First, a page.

Single-component UV curing epoxy applications

While browsing Masterbond's products I stumbled across this one:

It's advertised as coating/glue
-is single-component (no mixing of two parts)
-UV-cures within seconds
-it has a high viscosity ( together with the fast coating it may be possible to 3D print it?)
-can be autoclaved repeatedly and it's not cytotoxic. 
-cures up to ~6mm thickness 

-It does not come with full >30day implant suitability rating.

It may not come with the required implant-grade rating but if it turns out to be still safe to use it as such, it may open up a bunch of uses.

As it cures in thick layers and bonds to a lot of materials (including stainless steel) it could be used for implants with exposed stainless steel electrodes (such as implanted clocks/pagers/buzzers etc). Not sure how well it does as magnet coating but as application and curing is easy, one could coat the magnet while having it suspended mid-air in a magnetic field (building an apparatus to levitate a magnet is easy after all). So no 2-side processing and seams. Last but not least the curing speed and viscosity make it tempting enough to try 3D-Printing it. Extruding it via a stainless steel needle and curing under UV LED light right on the spot may be an option.

Question is: Anyone has any experience with this or similar epoxy? How difficult and expensive is it to get hands on it?


  • Also interesting: neutral humidity curing silicone type
  • I think I spoke to master bond about this stuff and couldn't get them to send me any. I'll try again.
  • If this stuff has any resemblance to the product Bondic (which I fully regard to not be the same thing, but from description it sounds at least similar), I would take my first guess and say it's probably going to be along the same lines of sugru in terms of home-preformed coatings. My honest two cents of 'Will it work'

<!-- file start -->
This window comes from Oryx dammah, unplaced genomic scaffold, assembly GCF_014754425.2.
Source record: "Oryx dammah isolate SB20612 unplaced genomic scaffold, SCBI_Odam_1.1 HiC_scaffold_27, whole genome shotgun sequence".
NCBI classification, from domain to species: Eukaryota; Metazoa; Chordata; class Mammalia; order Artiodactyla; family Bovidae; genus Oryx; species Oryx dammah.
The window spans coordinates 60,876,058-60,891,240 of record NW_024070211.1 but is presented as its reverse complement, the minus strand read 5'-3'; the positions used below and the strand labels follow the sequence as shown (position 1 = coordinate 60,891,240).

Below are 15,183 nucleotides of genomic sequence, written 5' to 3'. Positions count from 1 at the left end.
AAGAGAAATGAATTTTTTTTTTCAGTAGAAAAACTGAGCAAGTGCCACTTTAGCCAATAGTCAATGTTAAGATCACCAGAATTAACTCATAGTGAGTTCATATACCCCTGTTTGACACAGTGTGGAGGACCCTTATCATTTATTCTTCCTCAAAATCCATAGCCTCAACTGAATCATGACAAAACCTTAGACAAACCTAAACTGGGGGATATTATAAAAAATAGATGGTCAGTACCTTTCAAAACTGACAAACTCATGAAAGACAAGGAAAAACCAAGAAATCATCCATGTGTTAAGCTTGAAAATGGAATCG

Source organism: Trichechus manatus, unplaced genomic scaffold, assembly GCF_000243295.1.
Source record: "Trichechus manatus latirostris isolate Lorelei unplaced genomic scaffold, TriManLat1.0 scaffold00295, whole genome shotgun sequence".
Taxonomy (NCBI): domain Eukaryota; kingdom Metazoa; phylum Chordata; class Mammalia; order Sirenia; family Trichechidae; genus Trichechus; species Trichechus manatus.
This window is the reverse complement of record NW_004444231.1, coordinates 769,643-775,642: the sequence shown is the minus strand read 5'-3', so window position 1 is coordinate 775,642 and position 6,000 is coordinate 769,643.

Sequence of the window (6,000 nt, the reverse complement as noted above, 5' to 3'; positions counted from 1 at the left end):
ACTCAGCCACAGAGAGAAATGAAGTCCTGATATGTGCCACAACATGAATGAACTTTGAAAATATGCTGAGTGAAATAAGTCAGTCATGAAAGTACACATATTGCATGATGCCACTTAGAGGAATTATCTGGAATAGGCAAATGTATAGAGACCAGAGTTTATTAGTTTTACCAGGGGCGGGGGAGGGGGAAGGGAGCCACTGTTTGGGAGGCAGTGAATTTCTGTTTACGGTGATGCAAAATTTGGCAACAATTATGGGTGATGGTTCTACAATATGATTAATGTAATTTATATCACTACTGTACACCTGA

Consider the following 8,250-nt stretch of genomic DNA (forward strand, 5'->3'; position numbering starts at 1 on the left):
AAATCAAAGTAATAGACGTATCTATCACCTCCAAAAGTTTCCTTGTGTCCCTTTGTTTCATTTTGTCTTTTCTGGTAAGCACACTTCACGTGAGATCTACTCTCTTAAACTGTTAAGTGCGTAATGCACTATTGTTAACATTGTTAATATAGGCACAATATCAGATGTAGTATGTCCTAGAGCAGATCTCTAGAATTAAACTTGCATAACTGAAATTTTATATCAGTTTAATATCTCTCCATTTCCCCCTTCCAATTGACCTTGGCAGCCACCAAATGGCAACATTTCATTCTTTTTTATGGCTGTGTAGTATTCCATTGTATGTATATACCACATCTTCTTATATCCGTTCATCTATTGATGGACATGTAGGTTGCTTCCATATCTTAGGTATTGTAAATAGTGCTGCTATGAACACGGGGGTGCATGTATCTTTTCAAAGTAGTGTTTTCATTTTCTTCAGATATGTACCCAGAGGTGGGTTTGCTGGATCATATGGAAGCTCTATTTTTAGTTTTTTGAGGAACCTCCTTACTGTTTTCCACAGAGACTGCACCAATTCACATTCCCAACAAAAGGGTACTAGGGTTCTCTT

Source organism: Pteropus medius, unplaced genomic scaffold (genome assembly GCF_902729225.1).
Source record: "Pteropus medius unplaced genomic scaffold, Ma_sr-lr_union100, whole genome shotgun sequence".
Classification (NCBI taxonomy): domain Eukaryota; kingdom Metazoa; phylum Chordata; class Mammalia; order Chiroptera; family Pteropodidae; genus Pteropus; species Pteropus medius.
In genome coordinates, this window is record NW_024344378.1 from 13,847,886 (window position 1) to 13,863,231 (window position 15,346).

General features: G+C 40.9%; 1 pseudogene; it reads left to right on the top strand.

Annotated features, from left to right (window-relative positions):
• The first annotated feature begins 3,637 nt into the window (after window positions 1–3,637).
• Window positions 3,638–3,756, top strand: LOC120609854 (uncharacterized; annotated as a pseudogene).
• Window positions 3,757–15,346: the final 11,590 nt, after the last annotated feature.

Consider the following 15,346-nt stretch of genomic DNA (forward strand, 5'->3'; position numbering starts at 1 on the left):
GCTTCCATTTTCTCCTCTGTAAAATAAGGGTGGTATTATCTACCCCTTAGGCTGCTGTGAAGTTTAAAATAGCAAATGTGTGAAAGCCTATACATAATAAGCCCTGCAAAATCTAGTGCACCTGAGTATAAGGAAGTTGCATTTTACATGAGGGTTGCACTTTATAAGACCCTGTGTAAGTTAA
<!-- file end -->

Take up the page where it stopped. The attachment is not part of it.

Bondic isn't a bad product... My own personal experience sees it to be MUCH too fragile for any mechanical load-bearing use, it isn't nearly as structural as cyanoacrylate superglues... It's bond fails under fractions of the same stress. >~<

    I'll revert back to what I have said before, Bondic is really cool, but not for anything that needs any structurability. If you are sculpting a statue it's nice,but i've accidently had keychains with parts held together fall apart just being on my key ring for a day.  D:>

    I know internal stresses don't work QUITE like that, but making a sturdy coating... I would probably try a properly coated Au magnet over a Bondic magnet. :s

    Hope this helps ^^

    Again, Not sure about Masterbond's, but If it's like Bondic, I wouldn't personally touch a magnet with it with a ten foot stick. >~<
  • edited June 2016
    thanks for the feedback. I was not aware of Bondic yet. There are great differences in terms of properties for uv-curing glues/coatings so there's a good chance Bondic simply doesn't fit the bill.

    Looking further into the topic I also noticed Henkel/Loctite offer quite the range of products for medical application.
    Was able to find one of those in an onlineshop in small quantities:
    judged from the numbers that stuff cures into a rubbery/elastic that's supposed to adhere to metal. Datasheet reads it was designed to be used to glue the needles into thee plastic connectors.

    Btw my primary application would be to encapsule smallish electronic modules with stainless steel electrodes, my coating thickness would probably be ~1mm. Ofc magnets are of interest,too.

    Talking about cyanoacrylates, Henkel/Loctite has some medical-grade rated cyanoacrylat based products too. Their numbers suggest they are a lot harder and way less flexible. Just in case that's favorable for magnets, some of their products have very low viscosity (around the level of blood).
  • You should for sure be able to 3D print it with SLA You might have to change the print speed to expose the resin for a little longer, but I don't see any issue with that. So if you wanted you would be able to do all kinda of weird and fun shapes
  • @ThomasEgi Theres a couple of light activated resin based 3d printers on the market. They'd be perfect for this kind of material especially as they tend to focus on very small ver high detail prints. I think one on kickstarter was like $100 and used a mobile phone as the light source (possibly not suitable for UV activated resin)

  • I looked up that little $100 Olo and it's pretty cool. I liked the idea of being able to send other Olo users a secret gift print that they only see after it's done printing. If I had the money, I'd get one for every member of my family and then send them weird prints all the time.

    Also, resin printers are clearly sorcery.
  • Awesome sauce(ery) !
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